The Hothouse – Trafalgar Studios, London

I have to admit that before seeing this production I was not familiar with Harold Pinter at all, I had heard of him obviously, but had never seen or read any of his work. I had also never been to Stage 1 of Trafalgar Studios and so was looking forward to this particular evening.

Set in a mysteriously undefined institution the play follows the colourful staff working there, in charge is Roote (Simon Russell Beale) and assisted by Gibbs (John Simm.) Cleverly patients at this institution are known only by their numbers and never seen on stage. Most of the ‘action’ is set in Roote’s office but where the play starts on an anarchic Christmas Day where he is greeted with a crisis: patient 6457 has died and patient 6459 has unexpectedly given birth. 
Following this, a series of incidents ensue. Lamb, the newest and youngest member of staff (played by Harry Melling) is framed as the culprit of the pregnancy and is tortured with electro convulsive therapy and a miscellany of revealing questions, until he finally ends up in a state of permanent catatonia.
As other sub-plots ebb and flow, we find that the staff seem to be just as crazed as the residents, if not more. 
Simon Russell Beale’s performance is one of pure comedy, over-the-top expressions and exaggerated gesticulations.
John Simm portrays Gibbs with a level of restrained malice which is quite unnerving, being deceptively conniving in his treatment of others and his attitude to his senior colleague.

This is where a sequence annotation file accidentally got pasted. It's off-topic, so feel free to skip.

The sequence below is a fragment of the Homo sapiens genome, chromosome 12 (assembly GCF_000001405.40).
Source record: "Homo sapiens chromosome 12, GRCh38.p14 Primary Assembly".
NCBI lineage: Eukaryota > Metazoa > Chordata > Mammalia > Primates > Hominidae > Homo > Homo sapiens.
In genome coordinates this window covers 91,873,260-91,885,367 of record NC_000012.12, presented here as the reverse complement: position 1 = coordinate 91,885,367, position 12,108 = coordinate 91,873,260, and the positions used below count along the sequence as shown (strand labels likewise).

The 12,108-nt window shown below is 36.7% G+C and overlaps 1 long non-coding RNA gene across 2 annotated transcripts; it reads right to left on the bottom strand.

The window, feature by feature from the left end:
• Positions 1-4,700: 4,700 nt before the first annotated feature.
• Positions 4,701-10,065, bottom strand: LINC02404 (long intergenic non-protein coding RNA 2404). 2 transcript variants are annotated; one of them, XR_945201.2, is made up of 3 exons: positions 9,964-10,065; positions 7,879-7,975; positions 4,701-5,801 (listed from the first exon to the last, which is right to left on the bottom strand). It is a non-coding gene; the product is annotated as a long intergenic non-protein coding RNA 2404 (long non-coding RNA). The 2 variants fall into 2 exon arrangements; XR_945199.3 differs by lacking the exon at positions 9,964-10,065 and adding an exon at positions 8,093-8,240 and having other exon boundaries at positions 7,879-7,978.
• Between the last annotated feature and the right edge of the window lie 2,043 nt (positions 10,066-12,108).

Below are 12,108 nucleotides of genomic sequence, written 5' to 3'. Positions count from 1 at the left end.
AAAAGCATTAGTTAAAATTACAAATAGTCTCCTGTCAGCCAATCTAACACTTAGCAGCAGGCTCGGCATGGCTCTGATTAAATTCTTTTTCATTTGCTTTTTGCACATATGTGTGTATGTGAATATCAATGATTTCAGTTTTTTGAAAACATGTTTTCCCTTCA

Alongside them is Lush, played magnificently by John Heffernan. Who knew that shovelling half a chocolate cake into your mouth could be simultaneously revolting and attractive?
Indira Varma is Miss Cutts, the only female character who is Roote’s mistress and also having a relationship with Gibbs, perfectly cast she is shrewd and calculating at playing both men off against each other.

The change in time and atmosphere is brought on by a well designed set and a multitude of flashing lights, and menacing sound effects.

I imagine that there should be a clear political undertone in The Hothouse, however this is not remotely hinted at in this production. I couldn’t help but wonder if Pinter would have been a little disappointed that the message drawn from the narrative has been largely ignored. However, the production more than makes up for it in madcap comedy and excellent performances.

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